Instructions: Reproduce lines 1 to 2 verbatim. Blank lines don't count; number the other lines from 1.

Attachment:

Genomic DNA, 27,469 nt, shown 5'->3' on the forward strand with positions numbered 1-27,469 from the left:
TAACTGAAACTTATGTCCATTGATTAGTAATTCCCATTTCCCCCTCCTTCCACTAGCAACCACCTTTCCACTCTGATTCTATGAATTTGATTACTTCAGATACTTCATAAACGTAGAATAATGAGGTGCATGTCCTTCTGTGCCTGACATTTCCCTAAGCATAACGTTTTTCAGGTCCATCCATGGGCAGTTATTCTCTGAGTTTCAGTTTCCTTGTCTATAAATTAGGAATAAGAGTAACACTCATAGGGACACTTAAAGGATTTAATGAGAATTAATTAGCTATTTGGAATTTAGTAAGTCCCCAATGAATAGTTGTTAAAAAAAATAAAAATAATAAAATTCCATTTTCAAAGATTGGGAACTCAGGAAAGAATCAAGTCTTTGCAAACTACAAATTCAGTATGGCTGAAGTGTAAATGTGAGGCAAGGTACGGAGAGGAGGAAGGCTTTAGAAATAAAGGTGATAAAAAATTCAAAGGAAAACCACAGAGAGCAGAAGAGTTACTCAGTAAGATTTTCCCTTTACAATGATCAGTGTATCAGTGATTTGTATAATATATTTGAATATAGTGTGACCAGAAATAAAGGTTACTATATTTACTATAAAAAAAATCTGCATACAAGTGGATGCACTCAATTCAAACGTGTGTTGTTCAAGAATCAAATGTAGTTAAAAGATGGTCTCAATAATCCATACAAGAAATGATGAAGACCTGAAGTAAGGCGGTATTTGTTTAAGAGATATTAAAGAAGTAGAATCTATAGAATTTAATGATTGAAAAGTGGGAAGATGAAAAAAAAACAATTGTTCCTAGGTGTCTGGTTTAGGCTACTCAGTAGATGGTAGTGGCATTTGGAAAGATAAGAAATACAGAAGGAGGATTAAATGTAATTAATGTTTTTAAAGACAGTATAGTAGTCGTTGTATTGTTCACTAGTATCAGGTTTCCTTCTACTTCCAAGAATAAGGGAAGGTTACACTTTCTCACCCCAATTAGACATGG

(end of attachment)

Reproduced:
Genomic DNA, 27,469 nt, shown 5'->3' on the forward strand with positions numbered 1-27,469 from the left:
TAACTGAAACTTATGTCCATTGATTAGTAATTCCCATTTCCCCCTCCTTCCACTAGCAACCACCTTTCCACTCTGATTCTATGAATTTGATTACTTCAGATACTTCATAAACGTAGAATAATGAGGTGCATGTCCTTCTGTGCCTGACATTTCCCTAAGCATAACGTTTTTCAGGTCCATCCATGGGCAGTTATTCTCTGAGTTTCAGTTTCCTTGTCTATAAATTAGGAATAAGAGTAACACTCATAGGGACACTTAAAGGATTTAATGAGAATTAATTAGCTATTTGGAATTTAGTAAGTCCCCAATGAATAGTTGTTAAAAAAAATAAAAATAATAAAATTCCATTTTCAAAGATTGGGAACTCAGGAAAGAATCAAGTCTTTGCAAACTACAAATTCAGTATGGCTGAAGTGTAAATGTGAGGCAAGGTACGGAGAGGAGGAAGGCTTTAGAAATAAAGGTGATAAAAAATTCAAAGGAAAACCACAGAGAGCAGAAGAGTTACTCAGTAAGATTTTCCCTTTACAATGATCAGTGTATCAGTGATTTGTATAATATATTTGAATATAGTGTGACCAGAAATAAAGGTTACTATATTTACTATAAAAAAAATCTGCATACAAGTGGATGCACTCAATTCAAACGTGTGTTGTTCAAGAATCAAATGTAGTTAAAAGATGGTCTCAATAATCCATACAAGAAATGATGAAGACCTGAAGTAAGGCGGTATTTGTTTAAGAGATATTAAAGAAGTAGAATCTATAGAATTTAATGATTGAAAAGTGGGAAGATGAAAAAAAAACAATTGTTCCTAGGTGTCTGGTTTAGGCTACTCAGTAGATGGTAGTGGCATTTGGAAAGATAAGAAATACAGAAGGAGGATTAAATGTAATTAATGTTTTTAAAGACAGTATAGTAGTCGTTGTATTGTTCACTAGTATCAGGTTTCCTTCTACTTCCAAGAATAAGGGAAGGTTACACTTTCTCACCCCAATTAGACATGG